A voting rights group called Tuesday for state and local officials to investigate whether allies of North Carolina’s former governor and the state Republican Party broke laws when hundreds of people were accused of voter fraud or absentee ballot irregularities last November. “We are calling on them to enforce state and federal laws that protect the right to vote and the integrity of the election process,” Bob Hall, executive director of Democracy North Carolina, said at a news conference. More than 50 postelection protests were filed in 37 counties soon after Election Day for the extremely close race between then-Gov. Pat McCrory and Democratic challenger Roy Cooper. Many of the protests alleged that ballots had been cast by convicted felons, dead people or those who voted in another state. The protests sought to have the ballots thrown out.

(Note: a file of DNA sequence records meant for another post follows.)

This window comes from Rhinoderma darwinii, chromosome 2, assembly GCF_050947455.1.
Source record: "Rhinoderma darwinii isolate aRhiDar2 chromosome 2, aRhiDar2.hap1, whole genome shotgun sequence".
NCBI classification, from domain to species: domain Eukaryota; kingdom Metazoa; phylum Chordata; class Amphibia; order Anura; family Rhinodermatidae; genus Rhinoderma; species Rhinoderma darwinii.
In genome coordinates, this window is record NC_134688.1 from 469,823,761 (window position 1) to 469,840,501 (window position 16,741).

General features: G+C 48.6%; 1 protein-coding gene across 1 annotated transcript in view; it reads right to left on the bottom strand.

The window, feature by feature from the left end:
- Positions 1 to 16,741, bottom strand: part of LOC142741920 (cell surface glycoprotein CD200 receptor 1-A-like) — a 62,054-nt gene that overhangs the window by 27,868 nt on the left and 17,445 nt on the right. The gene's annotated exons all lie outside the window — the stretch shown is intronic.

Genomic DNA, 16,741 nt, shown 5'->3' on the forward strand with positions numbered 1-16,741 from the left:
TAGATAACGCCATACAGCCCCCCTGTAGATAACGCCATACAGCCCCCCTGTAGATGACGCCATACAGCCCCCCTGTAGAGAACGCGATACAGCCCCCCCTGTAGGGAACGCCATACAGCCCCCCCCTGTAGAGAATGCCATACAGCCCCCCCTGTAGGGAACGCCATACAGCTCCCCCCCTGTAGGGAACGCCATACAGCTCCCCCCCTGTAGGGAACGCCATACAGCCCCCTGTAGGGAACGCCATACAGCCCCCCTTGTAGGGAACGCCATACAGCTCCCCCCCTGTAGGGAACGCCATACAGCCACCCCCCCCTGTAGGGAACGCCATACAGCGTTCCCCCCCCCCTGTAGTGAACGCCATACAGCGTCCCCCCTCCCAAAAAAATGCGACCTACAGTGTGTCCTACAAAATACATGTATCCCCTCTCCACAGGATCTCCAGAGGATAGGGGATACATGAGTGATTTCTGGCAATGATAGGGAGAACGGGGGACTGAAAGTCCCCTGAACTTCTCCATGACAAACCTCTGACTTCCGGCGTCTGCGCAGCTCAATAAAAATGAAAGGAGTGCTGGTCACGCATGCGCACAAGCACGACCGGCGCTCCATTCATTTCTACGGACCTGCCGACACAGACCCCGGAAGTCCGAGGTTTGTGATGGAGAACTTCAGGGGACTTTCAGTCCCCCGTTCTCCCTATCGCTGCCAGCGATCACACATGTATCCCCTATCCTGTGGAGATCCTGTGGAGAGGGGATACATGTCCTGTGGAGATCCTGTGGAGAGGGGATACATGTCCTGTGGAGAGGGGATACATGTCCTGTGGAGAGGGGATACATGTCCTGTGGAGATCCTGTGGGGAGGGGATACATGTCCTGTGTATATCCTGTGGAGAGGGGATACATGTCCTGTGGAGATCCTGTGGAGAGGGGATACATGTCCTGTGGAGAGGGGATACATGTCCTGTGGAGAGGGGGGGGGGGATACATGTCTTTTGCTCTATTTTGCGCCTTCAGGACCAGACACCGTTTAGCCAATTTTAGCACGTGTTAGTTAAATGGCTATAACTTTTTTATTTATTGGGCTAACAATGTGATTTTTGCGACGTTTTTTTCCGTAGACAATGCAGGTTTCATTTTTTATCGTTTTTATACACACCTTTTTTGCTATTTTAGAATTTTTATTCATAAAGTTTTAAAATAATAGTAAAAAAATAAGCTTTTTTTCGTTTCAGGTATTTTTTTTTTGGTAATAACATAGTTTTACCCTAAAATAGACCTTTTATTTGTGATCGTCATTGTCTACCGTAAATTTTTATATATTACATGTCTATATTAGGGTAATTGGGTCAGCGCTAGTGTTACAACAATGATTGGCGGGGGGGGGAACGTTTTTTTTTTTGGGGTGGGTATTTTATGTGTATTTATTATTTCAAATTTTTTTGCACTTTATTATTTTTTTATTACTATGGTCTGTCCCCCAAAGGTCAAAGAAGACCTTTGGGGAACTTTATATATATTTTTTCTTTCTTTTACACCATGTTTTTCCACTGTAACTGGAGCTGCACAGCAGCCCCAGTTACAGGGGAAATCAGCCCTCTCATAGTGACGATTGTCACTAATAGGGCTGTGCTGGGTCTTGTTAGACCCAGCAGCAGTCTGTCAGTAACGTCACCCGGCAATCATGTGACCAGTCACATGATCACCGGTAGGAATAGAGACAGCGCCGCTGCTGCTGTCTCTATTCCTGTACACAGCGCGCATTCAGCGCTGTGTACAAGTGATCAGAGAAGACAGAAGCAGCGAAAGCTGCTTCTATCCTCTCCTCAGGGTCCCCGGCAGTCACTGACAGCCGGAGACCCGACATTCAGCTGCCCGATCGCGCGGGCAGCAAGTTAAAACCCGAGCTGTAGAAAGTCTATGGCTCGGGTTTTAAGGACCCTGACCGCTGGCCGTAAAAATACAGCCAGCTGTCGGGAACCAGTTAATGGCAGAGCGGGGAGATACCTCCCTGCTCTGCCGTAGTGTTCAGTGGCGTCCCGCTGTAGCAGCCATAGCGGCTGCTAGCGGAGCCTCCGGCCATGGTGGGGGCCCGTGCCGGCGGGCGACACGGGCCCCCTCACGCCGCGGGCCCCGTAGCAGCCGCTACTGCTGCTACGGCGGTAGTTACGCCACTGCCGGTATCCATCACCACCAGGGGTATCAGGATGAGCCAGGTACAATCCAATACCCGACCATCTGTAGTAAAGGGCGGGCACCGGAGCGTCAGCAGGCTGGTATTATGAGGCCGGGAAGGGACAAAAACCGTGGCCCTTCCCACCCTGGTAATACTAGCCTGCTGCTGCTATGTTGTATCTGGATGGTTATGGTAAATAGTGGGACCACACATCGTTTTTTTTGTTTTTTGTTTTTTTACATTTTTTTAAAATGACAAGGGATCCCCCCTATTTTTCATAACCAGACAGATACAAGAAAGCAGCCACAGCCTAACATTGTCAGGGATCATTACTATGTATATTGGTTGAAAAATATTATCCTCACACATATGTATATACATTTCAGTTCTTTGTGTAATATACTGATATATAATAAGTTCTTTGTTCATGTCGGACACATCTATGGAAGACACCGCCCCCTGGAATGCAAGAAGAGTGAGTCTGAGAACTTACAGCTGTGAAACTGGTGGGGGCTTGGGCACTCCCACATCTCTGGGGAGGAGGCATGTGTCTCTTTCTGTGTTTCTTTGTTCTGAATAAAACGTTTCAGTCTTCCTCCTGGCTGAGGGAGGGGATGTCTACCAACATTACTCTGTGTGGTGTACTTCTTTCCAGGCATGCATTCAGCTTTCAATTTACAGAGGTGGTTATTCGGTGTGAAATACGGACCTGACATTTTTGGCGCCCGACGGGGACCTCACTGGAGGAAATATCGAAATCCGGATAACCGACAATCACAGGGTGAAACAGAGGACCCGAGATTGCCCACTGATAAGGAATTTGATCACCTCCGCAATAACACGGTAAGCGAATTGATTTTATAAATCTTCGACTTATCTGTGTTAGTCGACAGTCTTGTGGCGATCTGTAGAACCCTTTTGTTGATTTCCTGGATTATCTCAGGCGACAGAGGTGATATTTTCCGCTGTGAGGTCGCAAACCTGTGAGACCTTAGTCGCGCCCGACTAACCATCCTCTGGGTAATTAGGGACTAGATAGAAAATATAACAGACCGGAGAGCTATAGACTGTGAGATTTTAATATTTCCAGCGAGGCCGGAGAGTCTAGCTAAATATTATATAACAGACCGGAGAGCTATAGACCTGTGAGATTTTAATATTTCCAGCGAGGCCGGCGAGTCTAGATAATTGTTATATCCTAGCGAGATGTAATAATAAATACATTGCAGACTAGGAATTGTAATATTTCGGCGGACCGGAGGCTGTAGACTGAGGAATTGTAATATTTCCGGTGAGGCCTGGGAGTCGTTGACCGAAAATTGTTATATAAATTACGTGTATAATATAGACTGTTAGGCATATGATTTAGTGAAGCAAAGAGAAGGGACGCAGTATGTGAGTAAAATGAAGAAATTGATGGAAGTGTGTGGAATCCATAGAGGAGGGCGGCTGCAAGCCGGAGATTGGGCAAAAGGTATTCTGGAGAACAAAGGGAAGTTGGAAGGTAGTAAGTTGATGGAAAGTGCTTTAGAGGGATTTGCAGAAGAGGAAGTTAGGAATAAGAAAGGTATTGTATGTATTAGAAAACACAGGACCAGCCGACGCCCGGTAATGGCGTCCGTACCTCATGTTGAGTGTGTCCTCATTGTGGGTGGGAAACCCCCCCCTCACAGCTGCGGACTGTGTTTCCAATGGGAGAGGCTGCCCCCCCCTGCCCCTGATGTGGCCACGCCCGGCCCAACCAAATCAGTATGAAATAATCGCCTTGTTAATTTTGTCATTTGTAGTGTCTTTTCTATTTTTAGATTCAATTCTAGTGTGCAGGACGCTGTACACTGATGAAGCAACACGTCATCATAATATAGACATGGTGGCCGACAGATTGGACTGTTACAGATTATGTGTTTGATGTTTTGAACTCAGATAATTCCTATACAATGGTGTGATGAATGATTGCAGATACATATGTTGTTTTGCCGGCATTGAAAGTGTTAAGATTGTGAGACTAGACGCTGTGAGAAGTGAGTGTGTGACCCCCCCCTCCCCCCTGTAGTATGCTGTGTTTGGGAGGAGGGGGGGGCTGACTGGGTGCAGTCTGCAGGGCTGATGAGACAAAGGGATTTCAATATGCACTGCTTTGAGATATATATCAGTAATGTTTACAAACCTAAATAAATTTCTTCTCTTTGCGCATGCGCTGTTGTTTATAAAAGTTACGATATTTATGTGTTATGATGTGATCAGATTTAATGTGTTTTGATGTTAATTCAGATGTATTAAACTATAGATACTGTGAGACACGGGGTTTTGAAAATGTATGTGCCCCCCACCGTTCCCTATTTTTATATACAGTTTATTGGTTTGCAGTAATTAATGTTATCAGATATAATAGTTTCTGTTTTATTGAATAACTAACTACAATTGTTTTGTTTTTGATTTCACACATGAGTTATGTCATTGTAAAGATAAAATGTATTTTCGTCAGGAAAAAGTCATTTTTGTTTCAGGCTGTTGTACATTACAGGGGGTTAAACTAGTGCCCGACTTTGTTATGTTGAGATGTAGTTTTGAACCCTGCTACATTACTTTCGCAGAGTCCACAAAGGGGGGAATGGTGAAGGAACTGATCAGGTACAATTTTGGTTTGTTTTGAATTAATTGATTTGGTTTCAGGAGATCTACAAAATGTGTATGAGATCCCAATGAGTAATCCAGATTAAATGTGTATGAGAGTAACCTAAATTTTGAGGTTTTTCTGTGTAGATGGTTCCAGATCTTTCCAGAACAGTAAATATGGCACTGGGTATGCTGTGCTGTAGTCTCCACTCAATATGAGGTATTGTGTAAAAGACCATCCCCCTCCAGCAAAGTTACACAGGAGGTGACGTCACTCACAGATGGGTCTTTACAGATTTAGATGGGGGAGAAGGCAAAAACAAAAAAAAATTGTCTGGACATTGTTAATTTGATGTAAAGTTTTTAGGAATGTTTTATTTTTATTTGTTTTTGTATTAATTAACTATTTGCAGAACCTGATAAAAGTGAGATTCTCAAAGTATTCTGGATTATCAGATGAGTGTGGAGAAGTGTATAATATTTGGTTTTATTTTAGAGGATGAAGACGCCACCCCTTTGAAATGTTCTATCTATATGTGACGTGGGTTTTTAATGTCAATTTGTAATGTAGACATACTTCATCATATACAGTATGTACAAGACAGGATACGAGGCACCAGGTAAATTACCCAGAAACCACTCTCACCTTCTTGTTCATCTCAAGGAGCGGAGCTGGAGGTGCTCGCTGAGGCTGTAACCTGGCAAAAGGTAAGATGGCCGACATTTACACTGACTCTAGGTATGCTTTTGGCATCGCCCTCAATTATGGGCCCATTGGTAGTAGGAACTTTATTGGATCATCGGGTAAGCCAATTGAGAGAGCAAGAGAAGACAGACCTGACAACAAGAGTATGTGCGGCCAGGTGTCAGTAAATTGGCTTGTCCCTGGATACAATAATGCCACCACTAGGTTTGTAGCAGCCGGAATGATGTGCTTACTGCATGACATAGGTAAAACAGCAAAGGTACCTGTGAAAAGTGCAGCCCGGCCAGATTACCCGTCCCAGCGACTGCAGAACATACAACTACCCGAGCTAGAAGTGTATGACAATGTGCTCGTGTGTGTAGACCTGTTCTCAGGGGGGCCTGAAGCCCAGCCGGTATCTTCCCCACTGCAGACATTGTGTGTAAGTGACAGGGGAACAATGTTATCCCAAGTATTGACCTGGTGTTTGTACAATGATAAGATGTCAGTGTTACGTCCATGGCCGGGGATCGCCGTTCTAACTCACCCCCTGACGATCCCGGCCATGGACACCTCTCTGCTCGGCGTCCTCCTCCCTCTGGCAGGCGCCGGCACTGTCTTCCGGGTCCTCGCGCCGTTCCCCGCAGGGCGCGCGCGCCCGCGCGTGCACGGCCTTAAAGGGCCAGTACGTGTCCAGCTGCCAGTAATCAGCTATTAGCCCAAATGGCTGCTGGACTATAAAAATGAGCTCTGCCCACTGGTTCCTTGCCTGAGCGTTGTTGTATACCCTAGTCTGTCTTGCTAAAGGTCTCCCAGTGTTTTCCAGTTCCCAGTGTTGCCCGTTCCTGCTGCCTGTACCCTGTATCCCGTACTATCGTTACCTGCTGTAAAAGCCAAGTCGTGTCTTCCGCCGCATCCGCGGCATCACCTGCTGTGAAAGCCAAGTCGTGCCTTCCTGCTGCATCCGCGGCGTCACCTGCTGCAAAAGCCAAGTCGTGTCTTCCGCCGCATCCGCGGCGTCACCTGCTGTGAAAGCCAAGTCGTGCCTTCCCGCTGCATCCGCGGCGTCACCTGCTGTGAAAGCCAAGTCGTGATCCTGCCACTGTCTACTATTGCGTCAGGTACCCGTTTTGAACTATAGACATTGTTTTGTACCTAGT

Democracy North Carolina said most of the accusations were irresponsible because the claims weren’t backed by evidence or could be eliminated based on cursory reviews of voter roll information. The protests were designed to intimidate voters for political gain or put in doubt the election result, the group’s report describing its own review alleges.
Most of the protests were dismissed for lack of evidence or sidelined by GOP-controlled election boards because they were filed too late and the number of votes wouldn’t change the outcome. McCrory conceded in early December to Cooper, who won by 10,277 votes out of more than 4.7 million cast in the race.